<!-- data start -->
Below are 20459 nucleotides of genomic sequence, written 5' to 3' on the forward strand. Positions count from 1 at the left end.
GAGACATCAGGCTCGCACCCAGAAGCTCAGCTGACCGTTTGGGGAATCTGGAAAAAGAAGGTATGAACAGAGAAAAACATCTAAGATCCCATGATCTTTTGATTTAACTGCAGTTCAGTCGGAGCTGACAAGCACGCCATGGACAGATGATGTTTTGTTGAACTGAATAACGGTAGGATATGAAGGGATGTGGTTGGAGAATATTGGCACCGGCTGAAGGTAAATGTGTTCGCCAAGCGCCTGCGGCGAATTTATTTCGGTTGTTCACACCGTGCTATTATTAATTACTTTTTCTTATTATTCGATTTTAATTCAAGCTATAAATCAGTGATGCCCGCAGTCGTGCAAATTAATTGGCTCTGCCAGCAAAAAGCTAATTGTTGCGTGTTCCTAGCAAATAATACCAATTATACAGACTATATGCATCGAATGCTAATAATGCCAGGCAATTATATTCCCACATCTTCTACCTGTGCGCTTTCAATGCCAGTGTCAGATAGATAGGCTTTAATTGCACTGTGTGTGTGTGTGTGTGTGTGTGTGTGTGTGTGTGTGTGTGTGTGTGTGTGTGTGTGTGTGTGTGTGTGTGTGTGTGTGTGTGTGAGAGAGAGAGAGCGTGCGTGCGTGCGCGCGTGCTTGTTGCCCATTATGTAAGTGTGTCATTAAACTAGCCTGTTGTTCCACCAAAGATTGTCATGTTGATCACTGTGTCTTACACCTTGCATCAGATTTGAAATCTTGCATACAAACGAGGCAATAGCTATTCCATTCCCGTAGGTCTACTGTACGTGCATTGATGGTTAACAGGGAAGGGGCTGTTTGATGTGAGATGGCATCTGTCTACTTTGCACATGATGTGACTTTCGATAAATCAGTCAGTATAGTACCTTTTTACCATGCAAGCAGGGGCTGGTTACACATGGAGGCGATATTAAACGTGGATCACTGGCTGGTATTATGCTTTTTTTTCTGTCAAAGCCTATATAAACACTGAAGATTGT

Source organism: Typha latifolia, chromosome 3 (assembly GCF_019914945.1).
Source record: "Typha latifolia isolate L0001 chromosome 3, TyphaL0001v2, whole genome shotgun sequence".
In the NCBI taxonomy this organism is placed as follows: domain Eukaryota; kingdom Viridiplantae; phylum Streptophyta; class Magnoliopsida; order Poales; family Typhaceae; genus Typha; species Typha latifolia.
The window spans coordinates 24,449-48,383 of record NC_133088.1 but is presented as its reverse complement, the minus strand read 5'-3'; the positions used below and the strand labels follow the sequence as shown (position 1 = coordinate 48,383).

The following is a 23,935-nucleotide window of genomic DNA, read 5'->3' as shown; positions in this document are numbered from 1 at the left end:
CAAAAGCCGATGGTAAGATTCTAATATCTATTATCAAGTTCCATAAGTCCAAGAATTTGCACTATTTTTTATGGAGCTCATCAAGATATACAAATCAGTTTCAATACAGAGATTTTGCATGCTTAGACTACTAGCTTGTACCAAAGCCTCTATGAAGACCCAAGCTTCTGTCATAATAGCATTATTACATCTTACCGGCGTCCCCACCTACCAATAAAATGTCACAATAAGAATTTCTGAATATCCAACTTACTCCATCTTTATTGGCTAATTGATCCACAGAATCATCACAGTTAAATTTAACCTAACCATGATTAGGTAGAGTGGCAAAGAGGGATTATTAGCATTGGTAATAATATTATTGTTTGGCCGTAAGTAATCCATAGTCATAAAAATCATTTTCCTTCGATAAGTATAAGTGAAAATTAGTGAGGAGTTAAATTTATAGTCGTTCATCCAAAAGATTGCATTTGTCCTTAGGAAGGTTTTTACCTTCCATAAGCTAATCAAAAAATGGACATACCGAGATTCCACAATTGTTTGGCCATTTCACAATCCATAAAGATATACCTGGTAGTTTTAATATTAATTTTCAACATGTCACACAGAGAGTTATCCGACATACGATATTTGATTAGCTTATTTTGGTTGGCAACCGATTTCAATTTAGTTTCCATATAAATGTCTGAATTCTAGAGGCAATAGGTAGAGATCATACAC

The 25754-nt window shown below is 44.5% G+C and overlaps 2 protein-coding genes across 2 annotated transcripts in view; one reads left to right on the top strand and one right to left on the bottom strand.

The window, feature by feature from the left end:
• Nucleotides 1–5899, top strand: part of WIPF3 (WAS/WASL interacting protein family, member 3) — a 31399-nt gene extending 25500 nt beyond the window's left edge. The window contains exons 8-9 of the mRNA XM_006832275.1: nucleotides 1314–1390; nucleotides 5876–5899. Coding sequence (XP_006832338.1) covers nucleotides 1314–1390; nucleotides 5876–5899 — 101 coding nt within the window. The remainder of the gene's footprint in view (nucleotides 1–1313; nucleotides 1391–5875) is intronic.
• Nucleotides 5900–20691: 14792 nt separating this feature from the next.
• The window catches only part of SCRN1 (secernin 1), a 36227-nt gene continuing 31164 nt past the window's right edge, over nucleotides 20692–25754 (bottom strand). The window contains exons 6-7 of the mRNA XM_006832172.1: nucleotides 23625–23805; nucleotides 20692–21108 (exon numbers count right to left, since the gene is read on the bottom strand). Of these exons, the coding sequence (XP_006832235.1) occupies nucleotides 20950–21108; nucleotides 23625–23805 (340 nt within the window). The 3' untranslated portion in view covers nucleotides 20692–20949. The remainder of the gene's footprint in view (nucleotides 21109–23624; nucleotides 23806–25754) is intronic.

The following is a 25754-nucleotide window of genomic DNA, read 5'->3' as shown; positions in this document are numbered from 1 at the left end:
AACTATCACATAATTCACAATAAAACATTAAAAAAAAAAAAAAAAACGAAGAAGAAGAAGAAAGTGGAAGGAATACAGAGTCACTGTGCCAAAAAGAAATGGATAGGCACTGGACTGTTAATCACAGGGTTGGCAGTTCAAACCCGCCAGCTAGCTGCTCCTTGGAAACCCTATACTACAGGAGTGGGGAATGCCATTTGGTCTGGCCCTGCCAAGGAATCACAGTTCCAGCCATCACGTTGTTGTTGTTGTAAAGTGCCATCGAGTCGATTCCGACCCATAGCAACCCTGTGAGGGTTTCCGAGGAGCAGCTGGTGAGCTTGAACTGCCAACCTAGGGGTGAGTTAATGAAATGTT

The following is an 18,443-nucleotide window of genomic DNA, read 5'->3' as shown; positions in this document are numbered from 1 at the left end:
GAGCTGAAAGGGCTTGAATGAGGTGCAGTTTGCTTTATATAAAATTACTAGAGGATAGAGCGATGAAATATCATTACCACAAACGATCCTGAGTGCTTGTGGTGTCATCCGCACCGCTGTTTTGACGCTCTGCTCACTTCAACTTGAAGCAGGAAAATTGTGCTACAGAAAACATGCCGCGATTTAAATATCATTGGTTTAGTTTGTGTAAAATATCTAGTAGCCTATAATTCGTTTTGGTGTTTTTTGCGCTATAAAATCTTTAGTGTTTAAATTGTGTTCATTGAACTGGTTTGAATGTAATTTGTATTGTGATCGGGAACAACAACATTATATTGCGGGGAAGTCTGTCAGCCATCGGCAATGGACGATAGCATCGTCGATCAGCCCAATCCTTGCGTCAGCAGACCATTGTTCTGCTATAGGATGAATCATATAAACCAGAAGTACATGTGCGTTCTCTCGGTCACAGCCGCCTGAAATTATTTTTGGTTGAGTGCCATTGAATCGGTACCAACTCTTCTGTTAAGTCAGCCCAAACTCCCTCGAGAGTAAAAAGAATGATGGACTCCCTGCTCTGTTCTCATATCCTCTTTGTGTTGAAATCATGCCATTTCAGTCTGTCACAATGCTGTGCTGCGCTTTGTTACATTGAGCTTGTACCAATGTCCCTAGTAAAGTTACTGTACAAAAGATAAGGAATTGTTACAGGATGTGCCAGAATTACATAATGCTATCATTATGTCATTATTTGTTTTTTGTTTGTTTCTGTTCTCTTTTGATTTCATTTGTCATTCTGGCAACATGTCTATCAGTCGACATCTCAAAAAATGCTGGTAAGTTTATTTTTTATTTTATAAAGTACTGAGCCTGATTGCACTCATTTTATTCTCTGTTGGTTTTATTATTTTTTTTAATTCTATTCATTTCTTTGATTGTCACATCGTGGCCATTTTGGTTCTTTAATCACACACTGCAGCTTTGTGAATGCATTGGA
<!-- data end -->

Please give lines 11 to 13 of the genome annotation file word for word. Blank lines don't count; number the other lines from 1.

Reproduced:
• Nucleotides 1–5899, top strand: part of WIPF3 (WAS/WASL interacting protein family, member 3) — a 31399-nt gene extending 25500 nt beyond the window's left edge. The window contains exons 8-9 of the mRNA XM_006832275.1: nucleotides 1314–1390; nucleotides 5876–5899. Coding sequence (XP_006832338.1) covers nucleotides 1314–1390; nucleotides 5876–5899 — 101 coding nt within the window. The remainder of the gene's footprint in view (nucleotides 1–1313; nucleotides 1391–5875) is intronic.
• Nucleotides 5900–20691: 14792 nt separating this feature from the next.
• The window catches only part of SCRN1 (secernin 1), a 36227-nt gene continuing 31164 nt past the window's right edge, over nucleotides 20692–25754 (bottom strand). The window contains exons 6-7 of the mRNA XM_006832172.1: nucleotides 23625–23805; nucleotides 20692–21108 (exon numbers count right to left, since the gene is read on the bottom strand). Of these exons, the coding sequence (XP_006832235.1) occupies nucleotides 20950–21108; nucleotides 23625–23805 (340 nt within the window). The 3' untranslated portion in view covers nucleotides 20692–20949. The remainder of the gene's footprint in view (nucleotides 21109–23624; nucleotides 23806–25754) is intronic.